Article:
The extra revenue we have been getting from higher prices and more advantageous exchange rates has covered up the underlying problems for the time being but they haven’t gone away. In different circumstances, they will come back to haunt us again. As Warren Buffett, the world’s most successful investor has said, “Only when the tide goes out do you discover who’s been swimming naked.”
Early in my career, I spent a few years working with companies in financial difficulty, trying to keep them from going bankrupt. That was how I got into the fishery in the early 1980s, when practically the whole industry was bankrupt or close to it.
Over a five to six-year period, I worked with many different companies in the industry, to help them find ways to avoid bankruptcy and improve profitability. What was particularly curious was that none of the people I met during that time thought they were doing a poor job, even though there was lots of evidence that was the case. They were always victims of bad luck or the dastardly deeds of others.
I have never viewed life that way. Life is full of problems of one kind or another. Success comes not from the absence of problems but from how you deal with them — or not. I don’t believe in being a victim, I would rather take charge of my own destiny. Maybe that was why I was able to earn a pretty good living for a long time, because other people were willing to pay me to help them solve their problems.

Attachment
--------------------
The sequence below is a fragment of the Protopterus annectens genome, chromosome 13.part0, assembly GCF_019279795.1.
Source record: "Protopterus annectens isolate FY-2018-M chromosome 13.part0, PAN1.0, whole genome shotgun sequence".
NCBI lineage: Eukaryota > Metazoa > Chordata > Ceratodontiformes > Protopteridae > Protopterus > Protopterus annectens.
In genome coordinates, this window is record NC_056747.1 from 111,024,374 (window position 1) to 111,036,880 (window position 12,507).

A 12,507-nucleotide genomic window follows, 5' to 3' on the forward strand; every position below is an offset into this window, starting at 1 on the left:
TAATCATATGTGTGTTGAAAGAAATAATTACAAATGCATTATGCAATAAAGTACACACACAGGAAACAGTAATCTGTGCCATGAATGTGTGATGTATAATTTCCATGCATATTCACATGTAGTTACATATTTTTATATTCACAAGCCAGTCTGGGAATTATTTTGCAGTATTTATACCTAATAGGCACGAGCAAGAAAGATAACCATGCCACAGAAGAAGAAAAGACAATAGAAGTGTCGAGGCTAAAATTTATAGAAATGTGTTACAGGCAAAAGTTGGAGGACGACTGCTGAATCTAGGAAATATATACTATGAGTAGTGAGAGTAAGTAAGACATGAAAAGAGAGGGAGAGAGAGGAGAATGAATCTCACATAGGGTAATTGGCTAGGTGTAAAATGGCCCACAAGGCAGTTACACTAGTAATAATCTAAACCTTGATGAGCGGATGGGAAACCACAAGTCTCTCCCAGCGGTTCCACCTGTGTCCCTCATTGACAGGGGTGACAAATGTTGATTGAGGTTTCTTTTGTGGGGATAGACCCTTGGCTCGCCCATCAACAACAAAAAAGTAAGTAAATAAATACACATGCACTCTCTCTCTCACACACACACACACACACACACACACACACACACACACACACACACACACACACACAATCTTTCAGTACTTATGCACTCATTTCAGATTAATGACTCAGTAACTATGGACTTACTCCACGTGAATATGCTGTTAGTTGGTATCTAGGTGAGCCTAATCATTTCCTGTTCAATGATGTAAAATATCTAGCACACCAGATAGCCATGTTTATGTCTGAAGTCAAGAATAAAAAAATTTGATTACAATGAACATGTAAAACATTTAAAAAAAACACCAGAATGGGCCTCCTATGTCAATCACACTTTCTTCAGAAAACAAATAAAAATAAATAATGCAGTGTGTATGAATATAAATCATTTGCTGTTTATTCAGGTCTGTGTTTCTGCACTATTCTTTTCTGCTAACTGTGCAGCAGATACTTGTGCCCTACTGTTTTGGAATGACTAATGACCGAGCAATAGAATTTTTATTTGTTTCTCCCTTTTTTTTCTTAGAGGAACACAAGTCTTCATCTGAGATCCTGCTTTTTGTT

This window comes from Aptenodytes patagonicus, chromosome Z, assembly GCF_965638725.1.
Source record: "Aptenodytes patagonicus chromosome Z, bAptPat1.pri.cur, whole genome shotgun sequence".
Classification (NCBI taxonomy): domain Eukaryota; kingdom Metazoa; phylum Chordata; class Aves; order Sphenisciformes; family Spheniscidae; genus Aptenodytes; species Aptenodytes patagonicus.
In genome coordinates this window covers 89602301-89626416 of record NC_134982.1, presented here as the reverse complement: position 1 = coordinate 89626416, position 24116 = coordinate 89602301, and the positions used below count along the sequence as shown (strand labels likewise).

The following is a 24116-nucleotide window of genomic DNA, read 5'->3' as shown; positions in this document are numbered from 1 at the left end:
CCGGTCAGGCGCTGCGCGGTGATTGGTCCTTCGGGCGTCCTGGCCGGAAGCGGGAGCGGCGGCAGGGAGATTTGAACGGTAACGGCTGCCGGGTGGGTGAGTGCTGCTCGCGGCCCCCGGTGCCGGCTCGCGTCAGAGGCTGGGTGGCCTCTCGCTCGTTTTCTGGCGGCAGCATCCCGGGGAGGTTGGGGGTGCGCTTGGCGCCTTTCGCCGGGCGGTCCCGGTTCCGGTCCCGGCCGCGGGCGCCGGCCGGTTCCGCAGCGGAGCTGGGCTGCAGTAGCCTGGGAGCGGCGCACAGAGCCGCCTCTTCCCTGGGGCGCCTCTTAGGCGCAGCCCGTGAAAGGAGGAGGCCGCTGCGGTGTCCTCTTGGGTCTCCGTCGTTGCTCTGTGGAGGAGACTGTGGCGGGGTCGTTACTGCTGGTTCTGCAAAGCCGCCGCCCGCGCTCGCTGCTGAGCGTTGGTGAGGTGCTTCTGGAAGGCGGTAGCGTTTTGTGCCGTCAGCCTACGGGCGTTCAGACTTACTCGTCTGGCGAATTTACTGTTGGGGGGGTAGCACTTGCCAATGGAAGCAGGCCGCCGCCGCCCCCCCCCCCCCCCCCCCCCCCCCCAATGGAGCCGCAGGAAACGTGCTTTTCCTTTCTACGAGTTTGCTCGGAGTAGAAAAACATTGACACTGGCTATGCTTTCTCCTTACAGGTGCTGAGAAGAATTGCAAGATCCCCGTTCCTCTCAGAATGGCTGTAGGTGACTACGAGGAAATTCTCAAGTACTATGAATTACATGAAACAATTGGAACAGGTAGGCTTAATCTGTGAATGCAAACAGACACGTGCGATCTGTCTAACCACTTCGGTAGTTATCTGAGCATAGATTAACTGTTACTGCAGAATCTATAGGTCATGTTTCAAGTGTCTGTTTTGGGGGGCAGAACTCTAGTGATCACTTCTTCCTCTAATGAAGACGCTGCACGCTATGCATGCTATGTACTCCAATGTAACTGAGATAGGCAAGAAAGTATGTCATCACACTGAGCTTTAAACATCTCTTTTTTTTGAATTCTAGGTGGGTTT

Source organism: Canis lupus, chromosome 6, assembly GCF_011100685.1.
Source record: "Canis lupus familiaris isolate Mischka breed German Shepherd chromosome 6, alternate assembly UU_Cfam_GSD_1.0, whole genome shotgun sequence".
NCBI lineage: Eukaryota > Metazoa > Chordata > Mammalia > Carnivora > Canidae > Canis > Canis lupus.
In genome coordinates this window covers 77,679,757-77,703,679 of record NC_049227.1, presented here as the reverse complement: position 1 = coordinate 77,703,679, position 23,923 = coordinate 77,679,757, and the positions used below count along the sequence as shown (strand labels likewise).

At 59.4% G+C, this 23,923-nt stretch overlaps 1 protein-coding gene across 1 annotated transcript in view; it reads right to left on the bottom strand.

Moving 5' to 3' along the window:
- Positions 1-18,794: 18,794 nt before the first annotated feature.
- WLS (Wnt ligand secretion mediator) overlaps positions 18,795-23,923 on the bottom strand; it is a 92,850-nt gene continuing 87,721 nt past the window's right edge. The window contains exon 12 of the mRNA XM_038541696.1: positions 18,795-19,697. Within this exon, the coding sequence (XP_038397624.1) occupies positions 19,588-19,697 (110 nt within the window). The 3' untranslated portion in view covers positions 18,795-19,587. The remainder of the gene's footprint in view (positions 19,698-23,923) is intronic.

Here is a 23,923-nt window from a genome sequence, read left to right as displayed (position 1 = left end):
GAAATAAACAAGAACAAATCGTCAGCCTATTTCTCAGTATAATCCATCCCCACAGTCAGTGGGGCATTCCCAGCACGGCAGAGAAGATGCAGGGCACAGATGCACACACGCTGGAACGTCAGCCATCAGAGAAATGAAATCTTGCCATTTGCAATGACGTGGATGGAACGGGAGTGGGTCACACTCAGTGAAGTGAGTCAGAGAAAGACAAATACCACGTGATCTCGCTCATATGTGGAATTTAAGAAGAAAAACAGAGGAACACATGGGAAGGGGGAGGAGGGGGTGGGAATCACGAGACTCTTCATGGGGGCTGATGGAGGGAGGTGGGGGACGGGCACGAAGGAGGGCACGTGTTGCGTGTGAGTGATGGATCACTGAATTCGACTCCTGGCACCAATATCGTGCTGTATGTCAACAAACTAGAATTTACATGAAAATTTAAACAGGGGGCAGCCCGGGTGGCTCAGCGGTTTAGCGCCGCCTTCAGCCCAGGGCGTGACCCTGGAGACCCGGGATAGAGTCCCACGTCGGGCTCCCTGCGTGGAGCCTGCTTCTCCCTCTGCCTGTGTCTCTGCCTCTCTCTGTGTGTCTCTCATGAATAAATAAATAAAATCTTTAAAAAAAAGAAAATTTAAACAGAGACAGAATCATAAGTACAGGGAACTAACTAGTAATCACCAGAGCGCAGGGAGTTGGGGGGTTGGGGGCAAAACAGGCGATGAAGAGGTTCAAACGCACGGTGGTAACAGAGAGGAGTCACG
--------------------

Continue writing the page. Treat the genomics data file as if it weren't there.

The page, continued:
I have spent my entire working career solving problems. It is something I have an aptitude for, was trained for and have had some considerable success at. I won’t go into the details of all that here but I will pass on some of the things I have learned.
Probably the most important lesson is that you can’t solve a problem unless you admit to having one. That is most often the hardest part.
It is why the first step in the 12-step program of Alcoholics Anonymous is to say, “I have a problem.” Once you are prepared to admit you have a problem, you can move on to finding a way to solve it. But if you don’t admit to having one, you won’t look for a solution, because you don’t think it’s necessary.
Once you admit to having a problem, you have to be able to define it. What, exactly, is the problem? Until you can define it and fully understand it, you can’t solve it. And truly understanding the nature of the problem and all its dimensions is probably the most time-consuming part of finding the solution. Unless and until you have a full, clear understanding of the problem, any solution you come up with will be incomplete and is not likely to work.